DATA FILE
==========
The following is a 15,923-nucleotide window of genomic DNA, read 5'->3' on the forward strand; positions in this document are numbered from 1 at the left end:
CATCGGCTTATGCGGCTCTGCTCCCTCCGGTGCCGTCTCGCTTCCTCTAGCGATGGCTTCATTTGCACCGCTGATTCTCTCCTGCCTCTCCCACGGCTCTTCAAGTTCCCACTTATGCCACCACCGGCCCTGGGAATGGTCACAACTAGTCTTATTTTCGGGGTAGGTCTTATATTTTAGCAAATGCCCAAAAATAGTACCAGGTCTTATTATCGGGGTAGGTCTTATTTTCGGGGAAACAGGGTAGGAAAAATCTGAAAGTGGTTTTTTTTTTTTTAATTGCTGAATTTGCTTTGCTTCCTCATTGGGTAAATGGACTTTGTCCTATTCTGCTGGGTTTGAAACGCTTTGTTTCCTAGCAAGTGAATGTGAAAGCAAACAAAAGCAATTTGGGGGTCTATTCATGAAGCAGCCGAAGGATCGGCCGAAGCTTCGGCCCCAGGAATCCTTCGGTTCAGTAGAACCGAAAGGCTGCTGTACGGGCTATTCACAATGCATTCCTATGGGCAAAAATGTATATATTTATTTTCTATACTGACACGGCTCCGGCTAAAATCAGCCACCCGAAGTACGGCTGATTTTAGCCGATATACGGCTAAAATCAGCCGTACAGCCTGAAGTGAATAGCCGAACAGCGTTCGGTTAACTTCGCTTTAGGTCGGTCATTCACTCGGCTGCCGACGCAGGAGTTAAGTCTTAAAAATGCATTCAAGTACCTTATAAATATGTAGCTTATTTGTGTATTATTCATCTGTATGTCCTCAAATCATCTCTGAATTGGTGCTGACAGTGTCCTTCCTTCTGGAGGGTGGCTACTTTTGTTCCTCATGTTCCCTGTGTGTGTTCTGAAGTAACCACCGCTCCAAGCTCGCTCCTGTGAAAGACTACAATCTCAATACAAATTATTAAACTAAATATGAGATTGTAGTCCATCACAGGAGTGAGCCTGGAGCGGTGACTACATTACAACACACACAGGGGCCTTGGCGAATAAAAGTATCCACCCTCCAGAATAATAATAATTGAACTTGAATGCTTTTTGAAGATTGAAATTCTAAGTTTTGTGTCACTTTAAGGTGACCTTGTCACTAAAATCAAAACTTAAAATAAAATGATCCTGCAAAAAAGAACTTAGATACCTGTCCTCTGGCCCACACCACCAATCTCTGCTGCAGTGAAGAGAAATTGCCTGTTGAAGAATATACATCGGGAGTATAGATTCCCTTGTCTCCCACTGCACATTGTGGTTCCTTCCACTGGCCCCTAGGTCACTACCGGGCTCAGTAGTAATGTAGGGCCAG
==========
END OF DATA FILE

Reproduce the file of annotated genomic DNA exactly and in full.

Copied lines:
The following is a 15,923-nucleotide window of genomic DNA, read 5'->3' on the forward strand; positions in this document are numbered from 1 at the left end:
CATCGGCTTATGCGGCTCTGCTCCCTCCGGTGCCGTCTCGCTTCCTCTAGCGATGGCTTCATTTGCACCGCTGATTCTCTCCTGCCTCTCCCACGGCTCTTCAAGTTCCCACTTATGCCACCACCGGCCCTGGGAATGGTCACAACTAGTCTTATTTTCGGGGTAGGTCTTATATTTTAGCAAATGCCCAAAAATAGTACCAGGTCTTATTATCGGGGTAGGTCTTATTTTCGGGGAAACAGGGTAGGAAAAATCTGAAAGTGGTTTTTTTTTTTTTAATTGCTGAATTTGCTTTGCTTCCTCATTGGGTAAATGGACTTTGTCCTATTCTGCTGGGTTTGAAACGCTTTGTTTCCTAGCAAGTGAATGTGAAAGCAAACAAAAGCAATTTGGGGGTCTATTCATGAAGCAGCCGAAGGATCGGCCGAAGCTTCGGCCCCAGGAATCCTTCGGTTCAGTAGAACCGAAAGGCTGCTGTACGGGCTATTCACAATGCATTCCTATGGGCAAAAATGTATATATTTATTTTCTATACTGACACGGCTCCGGCTAAAATCAGCCACCCGAAGTACGGCTGATTTTAGCCGATATACGGCTAAAATCAGCCGTACAGCCTGAAGTGAATAGCCGAACAGCGTTCGGTTAACTTCGCTTTAGGTCGGTCATTCACTCGGCTGCCGACGCAGGAGTTAAGTCTTAAAAATGCATTCAAGTACCTTATAAATATGTAGCTTATTTGTGTATTATTCATCTGTATGTCCTCAAATCATCTCTGAATTGGTGCTGACAGTGTCCTTCCTTCTGGAGGGTGGCTACTTTTGTTCCTCATGTTCCCTGTGTGTGTTCTGAAGTAACCACCGCTCCAAGCTCGCTCCTGTGAAAGACTACAATCTCAATACAAATTATTAAACTAAATATGAGATTGTAGTCCATCACAGGAGTGAGCCTGGAGCGGTGACTACATTACAACACACACAGGGGCCTTGGCGAATAAAAGTATCCACCCTCCAGAATAATAATAATTGAACTTGAATGCTTTTTGAAGATTGAAATTCTAAGTTTTGTGTCACTTTAAGGTGACCTTGTCACTAAAATCAAAACTTAAAATAAAATGATCCTGCAAAAAAGAACTTAGATACCTGTCCTCTGGCCCACACCACCAATCTCTGCTGCAGTGAAGAGAAATTGCCTGTTGAAGAATATACATCGGGAGTATAGATTCCCTTGTCTCCCACTGCACATTGTGGTTCCTTCCACTGGCCCCTAGGTCACTACCGGGCTCAGTAGTAATGTAGGGCCAG